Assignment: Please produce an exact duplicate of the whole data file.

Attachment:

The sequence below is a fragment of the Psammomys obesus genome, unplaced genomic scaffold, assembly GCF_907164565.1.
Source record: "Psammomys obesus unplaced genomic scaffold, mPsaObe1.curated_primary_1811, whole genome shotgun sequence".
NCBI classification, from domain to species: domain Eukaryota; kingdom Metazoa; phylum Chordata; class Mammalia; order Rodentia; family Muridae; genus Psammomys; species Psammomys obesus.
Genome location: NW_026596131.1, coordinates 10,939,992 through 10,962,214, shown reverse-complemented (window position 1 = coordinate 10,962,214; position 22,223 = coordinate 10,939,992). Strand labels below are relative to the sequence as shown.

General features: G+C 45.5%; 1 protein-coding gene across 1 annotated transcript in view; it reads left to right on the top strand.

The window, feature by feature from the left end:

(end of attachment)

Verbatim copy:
The sequence below is a fragment of the Psammomys obesus genome, unplaced genomic scaffold, assembly GCF_907164565.1.
Source record: "Psammomys obesus unplaced genomic scaffold, mPsaObe1.curated_primary_1811, whole genome shotgun sequence".
NCBI classification, from domain to species: domain Eukaryota; kingdom Metazoa; phylum Chordata; class Mammalia; order Rodentia; family Muridae; genus Psammomys; species Psammomys obesus.
Genome location: NW_026596131.1, coordinates 10,939,992 through 10,962,214, shown reverse-complemented (window position 1 = coordinate 10,962,214; position 22,223 = coordinate 10,939,992). Strand labels below are relative to the sequence as shown.

General features: G+C 45.5%; 1 protein-coding gene across 1 annotated transcript in view; it reads left to right on the top strand.

The window, feature by feature from the left end: